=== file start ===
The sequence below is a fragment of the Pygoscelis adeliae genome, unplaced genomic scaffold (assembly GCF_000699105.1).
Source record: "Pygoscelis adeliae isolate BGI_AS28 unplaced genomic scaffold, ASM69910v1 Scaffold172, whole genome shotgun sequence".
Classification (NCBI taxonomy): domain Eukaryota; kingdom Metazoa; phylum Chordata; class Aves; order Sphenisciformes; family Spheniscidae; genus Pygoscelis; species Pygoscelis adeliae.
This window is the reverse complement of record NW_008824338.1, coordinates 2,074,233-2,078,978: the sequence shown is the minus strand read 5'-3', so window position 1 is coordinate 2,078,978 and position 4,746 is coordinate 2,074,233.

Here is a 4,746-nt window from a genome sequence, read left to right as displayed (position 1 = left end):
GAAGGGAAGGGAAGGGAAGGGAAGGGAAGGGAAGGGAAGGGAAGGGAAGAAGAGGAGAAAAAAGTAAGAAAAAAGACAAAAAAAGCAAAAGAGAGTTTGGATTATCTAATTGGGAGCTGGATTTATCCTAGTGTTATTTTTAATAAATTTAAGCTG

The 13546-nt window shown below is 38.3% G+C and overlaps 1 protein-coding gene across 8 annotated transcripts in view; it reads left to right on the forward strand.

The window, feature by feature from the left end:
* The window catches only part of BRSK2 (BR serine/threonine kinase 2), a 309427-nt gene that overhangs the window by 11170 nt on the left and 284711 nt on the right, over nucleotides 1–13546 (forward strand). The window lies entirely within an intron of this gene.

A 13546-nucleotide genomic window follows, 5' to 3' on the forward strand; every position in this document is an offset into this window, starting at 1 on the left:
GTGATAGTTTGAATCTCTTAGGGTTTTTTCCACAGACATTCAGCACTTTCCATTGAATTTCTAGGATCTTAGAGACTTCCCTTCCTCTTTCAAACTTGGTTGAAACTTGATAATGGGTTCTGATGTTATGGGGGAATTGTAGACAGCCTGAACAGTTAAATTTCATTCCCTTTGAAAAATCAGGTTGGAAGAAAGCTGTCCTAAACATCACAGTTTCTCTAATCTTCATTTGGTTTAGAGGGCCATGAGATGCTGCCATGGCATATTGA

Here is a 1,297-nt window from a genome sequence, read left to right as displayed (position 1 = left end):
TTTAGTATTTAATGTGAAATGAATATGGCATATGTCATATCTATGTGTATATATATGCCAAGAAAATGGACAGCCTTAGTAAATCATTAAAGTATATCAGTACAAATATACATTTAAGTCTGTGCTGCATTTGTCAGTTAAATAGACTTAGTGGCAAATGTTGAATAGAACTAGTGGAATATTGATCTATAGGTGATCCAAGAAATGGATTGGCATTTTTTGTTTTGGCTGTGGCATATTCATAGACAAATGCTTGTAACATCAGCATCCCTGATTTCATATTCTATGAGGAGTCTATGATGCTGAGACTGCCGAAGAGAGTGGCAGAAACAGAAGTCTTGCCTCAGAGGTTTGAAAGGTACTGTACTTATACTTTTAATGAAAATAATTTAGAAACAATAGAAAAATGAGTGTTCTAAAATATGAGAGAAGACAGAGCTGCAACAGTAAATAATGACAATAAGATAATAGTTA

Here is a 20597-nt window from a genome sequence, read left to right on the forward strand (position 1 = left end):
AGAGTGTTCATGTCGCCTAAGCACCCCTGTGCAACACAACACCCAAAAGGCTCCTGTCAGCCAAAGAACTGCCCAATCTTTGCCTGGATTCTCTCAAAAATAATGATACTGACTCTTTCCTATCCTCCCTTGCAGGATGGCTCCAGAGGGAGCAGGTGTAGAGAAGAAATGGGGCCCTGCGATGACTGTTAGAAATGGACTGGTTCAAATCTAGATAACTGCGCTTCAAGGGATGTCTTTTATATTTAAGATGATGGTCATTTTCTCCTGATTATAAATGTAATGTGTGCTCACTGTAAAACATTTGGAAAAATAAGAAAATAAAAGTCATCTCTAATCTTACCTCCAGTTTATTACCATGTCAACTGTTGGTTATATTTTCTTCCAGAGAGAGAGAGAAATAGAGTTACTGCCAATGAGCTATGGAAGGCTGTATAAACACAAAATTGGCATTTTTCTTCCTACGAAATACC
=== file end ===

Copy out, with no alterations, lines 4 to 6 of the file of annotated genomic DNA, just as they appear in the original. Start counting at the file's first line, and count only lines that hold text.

This window is the reverse complement of record NW_008824338.1, coordinates 2,074,233-2,078,978: the sequence shown is the minus strand read 5'-3', so window position 1 is coordinate 2,078,978 and position 4,746 is coordinate 2,074,233.

Here is a 4,746-nt window from a genome sequence, read left to right as displayed (position 1 = left end):
GAAGGGAAGGGAAGGGAAGGGAAGGGAAGGGAAGGGAAGGGAAGGGAAGAAGAGGAGAAAAAAGTAAGAAAAAAGACAAAAAAAGCAAAAGAGAGTTTGGATTATCTAATTGGGAGCTGGATTTATCCTAGTGTTATTTTTAATAAATTTAAGCTG